A central tenant of research ethics is informed consent. True informed consent puts most studies on very sound ethical footing. However, it is not always clear what constitutes informed consent. Further, in some specific cases, existing rules allow for research to proceed without informed consent. In this post, I’ll describe some of the principles from the Belmont Report that relate to informed consent. Then, I will show the specific parts of the Common Rule that relate to informed consent. Finally, I’ll summarize some commentary on the way the Common Rule handles informed consent.
The Belmont Report, which I described in an earlier post, argues that the requirement of informed consent comes from the principle of respect for persons. Further, the Belmont Report proposes three elements of informed consent: information, comprehension, and voluntariness. That is, participants should be presented information about the details of the study in a way that they can understand, and given that information, participants should be free to participate in the study or not.
However, the principle of respect for persons is just one of the three ethical principles in the Belmont Report. The other two are beneficence and justice. Since decisions about research ethics need to balance these three criteria, there may be cases where beneficence and justice will outweight respect for persons. In particular, the principle of beneficence, which calls for balancing the risks and benefits of research, could override the requirement for informed consent in some situations.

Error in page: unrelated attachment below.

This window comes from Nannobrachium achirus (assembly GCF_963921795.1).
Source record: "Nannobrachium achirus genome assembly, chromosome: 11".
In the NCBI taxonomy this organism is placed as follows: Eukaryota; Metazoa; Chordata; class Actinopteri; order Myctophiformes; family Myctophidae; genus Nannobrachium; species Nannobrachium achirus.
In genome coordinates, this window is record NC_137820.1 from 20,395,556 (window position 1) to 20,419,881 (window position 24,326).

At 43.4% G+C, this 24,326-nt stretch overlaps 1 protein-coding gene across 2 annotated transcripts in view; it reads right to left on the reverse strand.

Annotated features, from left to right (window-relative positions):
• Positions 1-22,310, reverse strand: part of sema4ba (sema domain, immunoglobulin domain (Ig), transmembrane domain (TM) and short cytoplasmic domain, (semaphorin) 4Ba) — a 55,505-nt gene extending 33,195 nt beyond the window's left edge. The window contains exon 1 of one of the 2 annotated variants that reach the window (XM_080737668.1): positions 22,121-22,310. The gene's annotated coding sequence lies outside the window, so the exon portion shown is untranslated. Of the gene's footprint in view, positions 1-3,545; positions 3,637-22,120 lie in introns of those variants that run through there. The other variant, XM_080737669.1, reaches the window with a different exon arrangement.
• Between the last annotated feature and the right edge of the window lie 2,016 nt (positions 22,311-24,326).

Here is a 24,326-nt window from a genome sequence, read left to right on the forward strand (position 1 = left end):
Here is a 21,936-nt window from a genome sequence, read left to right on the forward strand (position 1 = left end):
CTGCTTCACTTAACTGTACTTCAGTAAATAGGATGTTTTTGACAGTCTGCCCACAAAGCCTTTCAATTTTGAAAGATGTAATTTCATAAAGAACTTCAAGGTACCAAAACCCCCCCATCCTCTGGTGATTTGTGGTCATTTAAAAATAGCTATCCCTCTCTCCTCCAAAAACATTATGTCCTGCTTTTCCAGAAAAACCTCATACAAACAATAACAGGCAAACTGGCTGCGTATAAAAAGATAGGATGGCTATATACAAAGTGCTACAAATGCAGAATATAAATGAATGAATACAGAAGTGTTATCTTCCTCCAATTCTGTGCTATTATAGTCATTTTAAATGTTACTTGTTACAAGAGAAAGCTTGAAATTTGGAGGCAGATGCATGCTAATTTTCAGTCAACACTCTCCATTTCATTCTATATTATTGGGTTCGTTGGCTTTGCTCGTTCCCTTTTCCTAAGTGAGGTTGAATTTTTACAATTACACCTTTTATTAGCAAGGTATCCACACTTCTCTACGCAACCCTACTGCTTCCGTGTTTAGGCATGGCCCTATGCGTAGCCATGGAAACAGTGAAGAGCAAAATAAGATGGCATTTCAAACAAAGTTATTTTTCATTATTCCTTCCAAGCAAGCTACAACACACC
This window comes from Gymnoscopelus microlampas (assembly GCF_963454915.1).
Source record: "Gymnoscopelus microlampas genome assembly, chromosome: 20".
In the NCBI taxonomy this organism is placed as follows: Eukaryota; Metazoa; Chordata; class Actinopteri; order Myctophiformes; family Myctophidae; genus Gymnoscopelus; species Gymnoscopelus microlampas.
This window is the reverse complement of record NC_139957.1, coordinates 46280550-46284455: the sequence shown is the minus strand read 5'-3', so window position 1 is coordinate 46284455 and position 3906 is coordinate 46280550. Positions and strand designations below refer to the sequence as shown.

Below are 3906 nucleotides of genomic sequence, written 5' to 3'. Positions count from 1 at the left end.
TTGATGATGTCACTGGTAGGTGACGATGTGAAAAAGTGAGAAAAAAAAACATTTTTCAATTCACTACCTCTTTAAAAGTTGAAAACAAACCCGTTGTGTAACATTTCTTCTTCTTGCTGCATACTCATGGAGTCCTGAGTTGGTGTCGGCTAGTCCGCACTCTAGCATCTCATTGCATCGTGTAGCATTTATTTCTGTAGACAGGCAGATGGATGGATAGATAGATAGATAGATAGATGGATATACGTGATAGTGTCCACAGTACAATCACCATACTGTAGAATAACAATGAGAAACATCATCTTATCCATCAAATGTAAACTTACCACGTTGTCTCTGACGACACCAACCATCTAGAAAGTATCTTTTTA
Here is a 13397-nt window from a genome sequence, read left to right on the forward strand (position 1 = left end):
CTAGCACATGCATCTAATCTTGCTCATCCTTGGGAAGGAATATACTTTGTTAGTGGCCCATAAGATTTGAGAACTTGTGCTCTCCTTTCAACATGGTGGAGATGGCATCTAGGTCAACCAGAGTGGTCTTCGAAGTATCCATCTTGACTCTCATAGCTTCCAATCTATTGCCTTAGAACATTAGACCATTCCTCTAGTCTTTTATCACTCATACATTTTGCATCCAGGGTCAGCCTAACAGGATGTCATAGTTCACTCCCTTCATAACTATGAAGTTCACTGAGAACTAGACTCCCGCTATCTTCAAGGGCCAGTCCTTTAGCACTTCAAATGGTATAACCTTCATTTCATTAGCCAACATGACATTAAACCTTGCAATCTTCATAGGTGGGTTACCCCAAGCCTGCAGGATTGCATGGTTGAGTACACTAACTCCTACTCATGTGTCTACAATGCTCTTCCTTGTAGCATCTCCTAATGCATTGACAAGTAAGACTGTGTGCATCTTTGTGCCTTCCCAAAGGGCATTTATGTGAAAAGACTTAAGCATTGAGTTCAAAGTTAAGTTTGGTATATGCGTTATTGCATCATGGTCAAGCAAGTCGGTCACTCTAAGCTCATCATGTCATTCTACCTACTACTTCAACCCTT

Detailed Requirements in Common Rule
The Common Rule, which operationalizes the principles of the Belmont Report, has eight standard elements for informed consent [§46.116(a)]:
(1) A statement that the study involves research, an explanation of the purposes of the research and the expected duration of the subject’s participation, a description of the procedures to be followed, and identification of any procedures which are experimental;
(2) A description of any reasonably foreseeable risks or discomforts to the subject;
(3) A description of any benefits to the subject or to others which may reasonably be expected from the research;
(4) A disclosure of appropriate alternative procedures or courses of treatment, if any, that might be advantageous to the subject;